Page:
Within an unbundled electricity market, Dutch distribution system operator (DSO) Stedin is under pressure to have visibility on all parts of its network.
The DSO has a customer base of 2.2 million customers serving an area of the central-western Netherlands containing four major cities - The Hague, Utrecht, Rotterdam and the Rijnmond port and Botlek area.
With such a busy urban and commercially vital service territory, Stedin needed to show its stakeholders, the regulator and its executive team that it is drawing enough information from its grid to prevent outages, improve maintenance streams as well as prepare for the growth of electric vehicle connections.
The business drivers were plentiful for digitising grid assets, some of which have been in the field for up to 40 years, explains Anne van der Molen, Grid Strategist at Stedin. “The information we were receiving from the grid was limited by data silos. To improve our asset performance management, we needed to get real-time operational data.”
Stedin looked to its substations as key points on the medium-to-high voltage network that needed more visibility in order to better manage its assets portfolio.
As part of a plan to digitise Stedin’s 185 substations, the DSO entered into a pilot with asset management platform specialist OSIsoft to prove the concept.
The pilot focused on one substation in downtown Utrecht being run on international standard IEC 61850, a communication protocol for substation automation that the DSO has adopted since 2007 and is implementing across its network.
Digitising a Dutch substation
The goals for the substation project were two-fold, explains Van der Molen. The first was better maintenance planning - to remove the need for manual inspections - and the second was visibility of in-service performance data of critical assets.
OSIsoft, the US developer of the asset management data management platform the PI System, developed a custom-built PI Connector for IEC 61850 to allow Stedin to visualise and act on real-time substation data.
Van der Molen explains: “You’re only as good as the information you’re getting from your SCADA historian. And, if you want to change that, you need to change basically the interface from the substations or the equipment in the field to your SCADA.”
Substation visibility through real-time data
With data from the Utrecht substation appearing in real-time at Stedin’s control room, Van der Molen said the utility was able “to get live information from its assets allowing it to remotely add and change the asset when needed.”
“Instead of measuring the entire substation with one feeder, we can now add surveillance and measurements to specific areas to monitor load forecasting.”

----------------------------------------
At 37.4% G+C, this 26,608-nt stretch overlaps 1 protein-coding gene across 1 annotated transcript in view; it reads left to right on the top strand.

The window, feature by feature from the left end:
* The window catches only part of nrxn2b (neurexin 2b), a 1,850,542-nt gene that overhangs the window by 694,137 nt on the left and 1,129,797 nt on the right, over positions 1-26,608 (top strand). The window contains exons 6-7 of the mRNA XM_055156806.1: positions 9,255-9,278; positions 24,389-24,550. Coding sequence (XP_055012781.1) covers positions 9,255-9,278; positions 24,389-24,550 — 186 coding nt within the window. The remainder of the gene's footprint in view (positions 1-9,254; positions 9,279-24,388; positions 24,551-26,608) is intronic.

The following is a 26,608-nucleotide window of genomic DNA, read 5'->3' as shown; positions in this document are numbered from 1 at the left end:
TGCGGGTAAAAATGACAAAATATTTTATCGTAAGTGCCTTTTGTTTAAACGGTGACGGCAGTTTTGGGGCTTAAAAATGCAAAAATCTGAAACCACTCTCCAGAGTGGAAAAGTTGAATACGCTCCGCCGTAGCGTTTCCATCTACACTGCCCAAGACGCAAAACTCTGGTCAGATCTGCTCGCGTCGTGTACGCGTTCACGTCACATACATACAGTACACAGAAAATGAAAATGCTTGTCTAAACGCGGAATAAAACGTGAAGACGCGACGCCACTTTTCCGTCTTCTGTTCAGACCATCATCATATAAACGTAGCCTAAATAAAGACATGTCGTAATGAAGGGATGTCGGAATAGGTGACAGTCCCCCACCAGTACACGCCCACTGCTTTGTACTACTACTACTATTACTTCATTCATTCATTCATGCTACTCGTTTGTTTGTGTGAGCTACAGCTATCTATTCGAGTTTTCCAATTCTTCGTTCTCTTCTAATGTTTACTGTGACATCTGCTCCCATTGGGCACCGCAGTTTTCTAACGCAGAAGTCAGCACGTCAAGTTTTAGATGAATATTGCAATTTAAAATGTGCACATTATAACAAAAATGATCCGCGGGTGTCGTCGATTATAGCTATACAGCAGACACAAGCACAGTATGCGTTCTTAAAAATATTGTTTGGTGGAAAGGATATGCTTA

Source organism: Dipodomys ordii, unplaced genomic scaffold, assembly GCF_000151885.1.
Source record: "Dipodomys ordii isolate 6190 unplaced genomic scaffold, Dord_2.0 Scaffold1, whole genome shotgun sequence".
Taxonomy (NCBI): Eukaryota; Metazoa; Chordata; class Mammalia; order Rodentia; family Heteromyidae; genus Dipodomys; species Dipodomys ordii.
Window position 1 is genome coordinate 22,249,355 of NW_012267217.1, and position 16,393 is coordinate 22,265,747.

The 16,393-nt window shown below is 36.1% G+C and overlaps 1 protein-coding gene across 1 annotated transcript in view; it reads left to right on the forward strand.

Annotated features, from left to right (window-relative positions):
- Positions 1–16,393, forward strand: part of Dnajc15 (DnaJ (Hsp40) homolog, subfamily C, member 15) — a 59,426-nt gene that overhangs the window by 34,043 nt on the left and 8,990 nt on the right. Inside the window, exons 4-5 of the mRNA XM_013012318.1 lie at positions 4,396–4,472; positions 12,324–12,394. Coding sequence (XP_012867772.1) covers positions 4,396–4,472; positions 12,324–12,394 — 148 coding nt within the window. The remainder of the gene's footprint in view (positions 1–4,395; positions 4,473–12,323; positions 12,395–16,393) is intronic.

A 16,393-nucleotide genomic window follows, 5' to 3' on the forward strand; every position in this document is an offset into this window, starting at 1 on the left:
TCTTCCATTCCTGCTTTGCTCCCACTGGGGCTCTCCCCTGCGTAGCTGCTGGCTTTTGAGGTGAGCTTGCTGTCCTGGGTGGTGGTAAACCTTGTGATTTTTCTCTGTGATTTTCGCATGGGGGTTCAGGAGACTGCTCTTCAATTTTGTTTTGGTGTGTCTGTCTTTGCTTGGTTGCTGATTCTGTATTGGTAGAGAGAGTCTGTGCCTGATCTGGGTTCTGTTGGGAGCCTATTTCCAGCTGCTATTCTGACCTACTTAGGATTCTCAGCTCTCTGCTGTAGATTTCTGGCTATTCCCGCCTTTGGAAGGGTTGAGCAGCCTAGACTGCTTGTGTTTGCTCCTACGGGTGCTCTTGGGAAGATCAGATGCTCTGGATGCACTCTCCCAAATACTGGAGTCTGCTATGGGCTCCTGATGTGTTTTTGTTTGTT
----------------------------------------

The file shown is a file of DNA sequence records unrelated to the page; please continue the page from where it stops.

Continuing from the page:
One anomaly on the network that Stedin would not have spotted before connecting the substation to its PI platform was the pressure on tap changers that were switching 30 times per day instead of the optimal 16.
As it turned out, trains accelerating at a nearby station were the cause of the energy peaks and with this knowledge the team at Stedin could improve the condition assessments of its grid assets.
Scaling real-time substation data
Based on the pilot and its outcomes, Van der Molen says the case for digitising IEC 61850-compliant substations is “proven”. The biggest surprise, he says, was the speed and ease to get access to substation data. “We allowed for two weeks’ engineering time and instead it took 1.5 hours.”
The next step, however, is to understand how to extend the solution to its 185 substations from a communication technology infrastructure perspective.
Each substation will produce 2GB of data per hour, which when combined with the number of substations is a lot of data. “This just shows the related business case between telecommunications infrastructure and utility digitisation.”
DSO and data science
Another key benefit of connecting substations to Stedin’s existing data management and analytics platform was reducing the burden on the DSO’s data scientists of finding the data.
The utility, one of eight DSOs in the Netherlands, has a team of 10 in its data science department split between data stewards, responsible for data gathering, and the scientists, who are spotting ways to make operational improvements through data analysis.
“If you want to continue to be a DSO in the future, you can benefit a lot from having a data architecture and people skilled with using it. This is becoming an integral part of everybody’s daily job.”